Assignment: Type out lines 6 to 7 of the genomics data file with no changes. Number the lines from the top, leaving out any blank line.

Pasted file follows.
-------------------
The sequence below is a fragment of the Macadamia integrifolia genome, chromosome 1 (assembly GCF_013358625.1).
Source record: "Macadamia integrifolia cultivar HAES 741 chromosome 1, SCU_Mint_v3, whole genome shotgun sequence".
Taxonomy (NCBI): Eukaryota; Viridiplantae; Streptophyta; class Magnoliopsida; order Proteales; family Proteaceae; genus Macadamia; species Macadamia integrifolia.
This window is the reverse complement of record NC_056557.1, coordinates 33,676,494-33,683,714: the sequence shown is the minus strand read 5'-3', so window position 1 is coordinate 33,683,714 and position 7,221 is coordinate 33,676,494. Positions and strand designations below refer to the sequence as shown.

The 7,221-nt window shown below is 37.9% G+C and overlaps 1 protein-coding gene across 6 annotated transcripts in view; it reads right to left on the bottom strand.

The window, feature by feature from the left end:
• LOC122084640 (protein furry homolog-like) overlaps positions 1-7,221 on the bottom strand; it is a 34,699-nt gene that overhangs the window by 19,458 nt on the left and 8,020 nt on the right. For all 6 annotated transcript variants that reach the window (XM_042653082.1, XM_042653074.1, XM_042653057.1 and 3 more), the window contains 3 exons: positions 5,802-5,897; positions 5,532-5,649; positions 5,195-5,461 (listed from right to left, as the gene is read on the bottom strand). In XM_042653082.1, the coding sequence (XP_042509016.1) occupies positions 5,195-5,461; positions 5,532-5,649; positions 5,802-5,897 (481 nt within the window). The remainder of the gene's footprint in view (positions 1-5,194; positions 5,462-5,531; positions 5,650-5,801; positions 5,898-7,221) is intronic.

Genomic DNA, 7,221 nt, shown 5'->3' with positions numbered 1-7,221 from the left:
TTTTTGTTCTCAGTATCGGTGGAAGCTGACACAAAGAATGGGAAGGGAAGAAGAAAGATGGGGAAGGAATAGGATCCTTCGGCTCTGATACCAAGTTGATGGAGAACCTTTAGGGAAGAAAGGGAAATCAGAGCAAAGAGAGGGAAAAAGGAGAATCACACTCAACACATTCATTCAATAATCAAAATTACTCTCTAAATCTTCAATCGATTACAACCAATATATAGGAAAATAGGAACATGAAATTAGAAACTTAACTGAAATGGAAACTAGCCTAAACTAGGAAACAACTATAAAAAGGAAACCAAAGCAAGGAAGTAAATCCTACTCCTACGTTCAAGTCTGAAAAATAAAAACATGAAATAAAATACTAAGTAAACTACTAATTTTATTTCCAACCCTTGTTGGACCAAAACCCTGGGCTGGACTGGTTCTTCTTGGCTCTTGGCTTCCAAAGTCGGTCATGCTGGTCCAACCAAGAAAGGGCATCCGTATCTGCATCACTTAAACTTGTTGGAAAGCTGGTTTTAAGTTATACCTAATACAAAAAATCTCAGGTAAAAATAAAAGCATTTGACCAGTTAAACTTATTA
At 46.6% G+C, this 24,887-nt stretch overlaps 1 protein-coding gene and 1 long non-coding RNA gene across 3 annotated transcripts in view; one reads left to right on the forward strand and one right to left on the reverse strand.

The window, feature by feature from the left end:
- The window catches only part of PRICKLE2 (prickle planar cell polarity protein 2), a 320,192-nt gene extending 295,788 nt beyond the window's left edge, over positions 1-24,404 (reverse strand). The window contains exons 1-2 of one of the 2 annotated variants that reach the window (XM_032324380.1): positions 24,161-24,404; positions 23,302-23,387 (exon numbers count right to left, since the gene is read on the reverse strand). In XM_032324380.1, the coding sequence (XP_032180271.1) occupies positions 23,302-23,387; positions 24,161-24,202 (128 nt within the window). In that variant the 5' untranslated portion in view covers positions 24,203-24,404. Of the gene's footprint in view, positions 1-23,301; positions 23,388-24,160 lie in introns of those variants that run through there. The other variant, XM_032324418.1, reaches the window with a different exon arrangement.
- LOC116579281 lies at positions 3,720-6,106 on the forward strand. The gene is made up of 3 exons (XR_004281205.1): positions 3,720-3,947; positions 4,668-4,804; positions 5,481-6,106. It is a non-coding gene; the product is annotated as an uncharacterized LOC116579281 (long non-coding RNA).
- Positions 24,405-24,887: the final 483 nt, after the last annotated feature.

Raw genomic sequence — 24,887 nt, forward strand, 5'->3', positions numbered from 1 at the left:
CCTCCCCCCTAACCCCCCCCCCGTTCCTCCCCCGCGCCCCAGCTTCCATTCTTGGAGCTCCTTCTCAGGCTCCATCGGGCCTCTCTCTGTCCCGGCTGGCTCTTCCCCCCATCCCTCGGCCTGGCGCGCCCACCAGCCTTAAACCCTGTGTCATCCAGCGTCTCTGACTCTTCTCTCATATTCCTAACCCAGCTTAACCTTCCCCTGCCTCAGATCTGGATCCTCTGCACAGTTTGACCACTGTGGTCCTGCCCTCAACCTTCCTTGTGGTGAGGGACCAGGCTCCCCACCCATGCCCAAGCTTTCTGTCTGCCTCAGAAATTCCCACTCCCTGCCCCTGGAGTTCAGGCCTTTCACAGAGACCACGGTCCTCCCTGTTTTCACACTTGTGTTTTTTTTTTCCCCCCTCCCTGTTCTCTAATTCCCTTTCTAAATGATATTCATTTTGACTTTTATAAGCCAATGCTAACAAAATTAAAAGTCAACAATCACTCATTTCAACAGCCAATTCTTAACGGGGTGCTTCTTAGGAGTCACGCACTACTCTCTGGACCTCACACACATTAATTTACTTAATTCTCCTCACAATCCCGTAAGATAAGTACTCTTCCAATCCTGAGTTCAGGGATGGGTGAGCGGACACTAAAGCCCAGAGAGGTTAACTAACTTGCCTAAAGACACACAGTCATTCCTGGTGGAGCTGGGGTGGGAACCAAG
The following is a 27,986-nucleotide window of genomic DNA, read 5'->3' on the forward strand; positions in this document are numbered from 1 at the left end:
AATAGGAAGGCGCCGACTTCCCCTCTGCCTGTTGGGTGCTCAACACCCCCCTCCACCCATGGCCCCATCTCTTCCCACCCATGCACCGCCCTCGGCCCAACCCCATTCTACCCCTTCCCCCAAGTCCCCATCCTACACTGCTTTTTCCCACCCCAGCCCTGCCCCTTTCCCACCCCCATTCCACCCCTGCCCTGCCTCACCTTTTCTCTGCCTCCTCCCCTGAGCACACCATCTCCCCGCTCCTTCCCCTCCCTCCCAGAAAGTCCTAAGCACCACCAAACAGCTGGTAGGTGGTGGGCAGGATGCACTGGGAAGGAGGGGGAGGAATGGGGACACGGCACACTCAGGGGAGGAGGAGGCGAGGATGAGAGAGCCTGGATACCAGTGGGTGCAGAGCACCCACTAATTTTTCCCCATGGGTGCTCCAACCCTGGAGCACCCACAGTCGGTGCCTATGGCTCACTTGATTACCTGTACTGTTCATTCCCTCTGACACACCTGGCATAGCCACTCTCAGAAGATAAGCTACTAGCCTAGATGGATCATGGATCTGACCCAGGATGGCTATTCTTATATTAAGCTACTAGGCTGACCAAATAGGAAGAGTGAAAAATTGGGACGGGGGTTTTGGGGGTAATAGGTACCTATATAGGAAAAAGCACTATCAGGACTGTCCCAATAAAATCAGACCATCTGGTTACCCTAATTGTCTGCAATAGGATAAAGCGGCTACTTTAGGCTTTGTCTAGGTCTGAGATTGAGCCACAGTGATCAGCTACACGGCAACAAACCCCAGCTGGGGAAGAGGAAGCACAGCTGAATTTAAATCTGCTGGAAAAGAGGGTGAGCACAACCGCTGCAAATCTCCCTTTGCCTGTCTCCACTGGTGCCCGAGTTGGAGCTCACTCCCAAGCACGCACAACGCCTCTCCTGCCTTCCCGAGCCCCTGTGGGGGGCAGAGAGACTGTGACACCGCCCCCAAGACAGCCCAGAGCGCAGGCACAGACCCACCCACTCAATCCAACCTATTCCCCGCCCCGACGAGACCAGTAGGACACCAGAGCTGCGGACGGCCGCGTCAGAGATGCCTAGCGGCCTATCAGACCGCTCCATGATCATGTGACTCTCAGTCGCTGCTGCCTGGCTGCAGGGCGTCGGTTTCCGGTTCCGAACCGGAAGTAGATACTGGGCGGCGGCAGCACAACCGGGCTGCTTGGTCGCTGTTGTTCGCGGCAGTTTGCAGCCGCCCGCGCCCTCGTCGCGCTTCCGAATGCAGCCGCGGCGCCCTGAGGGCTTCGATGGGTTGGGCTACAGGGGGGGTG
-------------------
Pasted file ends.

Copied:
The window, feature by feature from the left end:
• LOC122084640 (protein furry homolog-like) overlaps positions 1-7,221 on the bottom strand; it is a 34,699-nt gene that overhangs the window by 19,458 nt on the left and 8,020 nt on the right. For all 6 annotated transcript variants that reach the window (XM_042653082.1, XM_042653074.1, XM_042653057.1 and 3 more), the window contains 3 exons: positions 5,802-5,897; positions 5,532-5,649; positions 5,195-5,461 (listed from right to left, as the gene is read on the bottom strand). In XM_042653082.1, the coding sequence (XP_042509016.1) occupies positions 5,195-5,461; positions 5,532-5,649; positions 5,802-5,897 (481 nt within the window). The remainder of the gene's footprint in view (positions 1-5,194; positions 5,462-5,531; positions 5,650-5,801; positions 5,898-7,221) is intronic.